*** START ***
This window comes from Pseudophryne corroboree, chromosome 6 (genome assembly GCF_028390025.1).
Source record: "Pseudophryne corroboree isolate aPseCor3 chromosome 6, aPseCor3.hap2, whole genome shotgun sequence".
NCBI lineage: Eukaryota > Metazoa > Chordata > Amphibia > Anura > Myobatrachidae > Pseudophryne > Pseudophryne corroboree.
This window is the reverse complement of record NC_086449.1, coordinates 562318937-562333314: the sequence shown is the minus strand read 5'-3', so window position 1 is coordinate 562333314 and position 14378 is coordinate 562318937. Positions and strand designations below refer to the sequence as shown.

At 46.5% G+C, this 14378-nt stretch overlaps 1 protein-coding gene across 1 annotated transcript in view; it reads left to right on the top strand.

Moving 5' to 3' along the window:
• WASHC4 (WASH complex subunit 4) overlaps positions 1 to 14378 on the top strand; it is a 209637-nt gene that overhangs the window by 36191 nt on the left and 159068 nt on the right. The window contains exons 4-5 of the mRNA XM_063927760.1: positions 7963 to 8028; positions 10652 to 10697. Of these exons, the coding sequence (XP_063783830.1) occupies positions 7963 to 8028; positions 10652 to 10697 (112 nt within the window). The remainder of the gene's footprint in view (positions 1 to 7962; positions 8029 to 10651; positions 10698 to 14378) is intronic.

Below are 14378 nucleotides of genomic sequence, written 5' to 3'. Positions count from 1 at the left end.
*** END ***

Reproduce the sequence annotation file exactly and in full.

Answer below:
This window comes from Pseudophryne corroboree, chromosome 6 (genome assembly GCF_028390025.1).
Source record: "Pseudophryne corroboree isolate aPseCor3 chromosome 6, aPseCor3.hap2, whole genome shotgun sequence".
NCBI lineage: Eukaryota > Metazoa > Chordata > Amphibia > Anura > Myobatrachidae > Pseudophryne > Pseudophryne corroboree.
This window is the reverse complement of record NC_086449.1, coordinates 562318937-562333314: the sequence shown is the minus strand read 5'-3', so window position 1 is coordinate 562333314 and position 14378 is coordinate 562318937. Positions and strand designations below refer to the sequence as shown.

At 46.5% G+C, this 14378-nt stretch overlaps 1 protein-coding gene across 1 annotated transcript in view; it reads left to right on the top strand.

Moving 5' to 3' along the window:
• WASHC4 (WASH complex subunit 4) overlaps positions 1 to 14378 on the top strand; it is a 209637-nt gene that overhangs the window by 36191 nt on the left and 159068 nt on the right. The window contains exons 4-5 of the mRNA XM_063927760.1: positions 7963 to 8028; positions 10652 to 10697. Of these exons, the coding sequence (XP_063783830.1) occupies positions 7963 to 8028; positions 10652 to 10697 (112 nt within the window). The remainder of the gene's footprint in view (positions 1 to 7962; positions 8029 to 10651; positions 10698 to 14378) is intronic.

Below are 14378 nucleotides of genomic sequence, written 5' to 3'. Positions count from 1 at the left end.